The No.1 Way to Achieve Consistent Success in Tendering
The No. 1 way to strike a consistently high win rate with your bids and high-stakes proposals is simply this:
Make it a top priority to understand why you won, or why you lost, all those that came before the one you're currently working on.
Clearly, the client-delivered debrief is the most obvious way to achieve a first-hand understanding of whether and where a submission hit the mark, or whether and where it didn't - and (also, hopefully) how it stacked up against the competition.
The value of the information and insights obtained from such an exercise, however, is almost always directly proportionate to how effectively each side prepares for, and participates in, the debriefing session.
The "trick" to using the debrief as your "secret weapon" in your quest to consistently pip the competition at the post, lies in extracting high-potency intelligence; frank, no-holds-barred, painstakingly detailed commentary . . . "news you can use" to mastermind quantum leaps of continuous improvement in your processes. Even when you're already submitting winning bids.
Assumptions Make Dangerous Allies
Don't let a successful bidding track record blind you to the merits of working hard to extract valuable feedback on all aspects of your most recent bid: To repeat success wilfully, you must know exactly what created it. Assumptions make dangerous allies.
In my opinion, one of the greatest quotes of all time was uttered by Napoleon Bonaparte, when he said: "The greatest danger occurs at the moment of victory."
When being enlightened as to why it won, many a jubilant winning team has had its proverbial bubble burst by learning that it was a completely different factor that won it the bid, than that which it had assumed.
(It goes without saying, of course, that if you're on a losing streak you have an even greater incentive to find out all you can from a debrief, to help steer you towards success.)
How to avail yourself and your team of a high-value debrief, then?
Corral the Horses: You Want It from Their Mouths (Not Third-Hand)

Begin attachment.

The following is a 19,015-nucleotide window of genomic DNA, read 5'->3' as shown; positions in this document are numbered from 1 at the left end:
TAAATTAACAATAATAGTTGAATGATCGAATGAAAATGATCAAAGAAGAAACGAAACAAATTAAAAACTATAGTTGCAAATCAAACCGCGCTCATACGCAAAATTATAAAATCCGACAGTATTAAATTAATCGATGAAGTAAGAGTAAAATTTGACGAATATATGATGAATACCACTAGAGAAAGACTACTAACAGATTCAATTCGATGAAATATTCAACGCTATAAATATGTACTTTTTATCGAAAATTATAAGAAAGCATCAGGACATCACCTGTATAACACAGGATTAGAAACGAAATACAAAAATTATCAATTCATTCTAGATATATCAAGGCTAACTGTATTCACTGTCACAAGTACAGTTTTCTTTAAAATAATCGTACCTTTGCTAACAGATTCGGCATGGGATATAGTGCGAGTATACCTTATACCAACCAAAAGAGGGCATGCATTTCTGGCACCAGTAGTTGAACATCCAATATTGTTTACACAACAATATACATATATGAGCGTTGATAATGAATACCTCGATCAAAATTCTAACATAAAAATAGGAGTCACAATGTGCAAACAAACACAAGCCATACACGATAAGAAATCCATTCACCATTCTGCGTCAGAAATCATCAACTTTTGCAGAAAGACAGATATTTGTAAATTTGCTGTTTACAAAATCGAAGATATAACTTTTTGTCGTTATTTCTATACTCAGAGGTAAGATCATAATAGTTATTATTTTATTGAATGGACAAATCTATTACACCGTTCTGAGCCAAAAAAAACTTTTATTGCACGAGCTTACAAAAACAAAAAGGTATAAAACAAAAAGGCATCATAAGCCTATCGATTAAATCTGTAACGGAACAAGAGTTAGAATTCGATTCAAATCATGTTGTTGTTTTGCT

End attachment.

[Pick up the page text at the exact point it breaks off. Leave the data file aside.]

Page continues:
First and foremost, you want the feedback to come from "the horses' mouths" i.e. the members of the tender evaluation panel . . . not second-hand, from personnel who weren't directly involved in the evaluation, and who (worse still) may never had read your submission in detail.
Getting the right people at the debriefing table is critical. You'll greatly increase your chances of this by targeting your (formal) email request/s to the most senior client organisation representatives, conveying the importance, to you and your team, of the debrief.
If the client has engaged the services of an independent probity auditor, ensure the relevant parties from that organisation are included in, or cc'd in on, these communications.
Don't try to achieve this objective through phone calls, or "whipped off", informal emails. This risks downplaying the significance of your request and of the debrief per se. Don't be timid on this point.
You should (politely, of course) state that you'd appreciate the client-side debrief participants include those directly involved in the evaluation process. This transmits the message (in an acceptable manner) that you'd appreciate the client-side preparing adequately for the debrief, as you'll be expecting accurate and detailed feedback.
This latter point is particularly important. In the case of a major project, it could be four or five months post-decision before a debrief is held. Thus, the evaluators need to be prompted to refresh themselves with regard to the detail of your bid documentation.
In my next column, I'll cover - in detail - the specific planning processes I recommend you undertake when preparing for your attendance at the debriefing session.
Jordan Kelly is a bid strategist, writer and trainer/coach. She is author of 'Think & Win Bids: Winning High-Value, High-Stakes Bids through Superior Questioning, Listening and Thinking Skills'. Claim your free subscription to her newsletter - 'The Bid Strategist' - at www.bidstrategist.com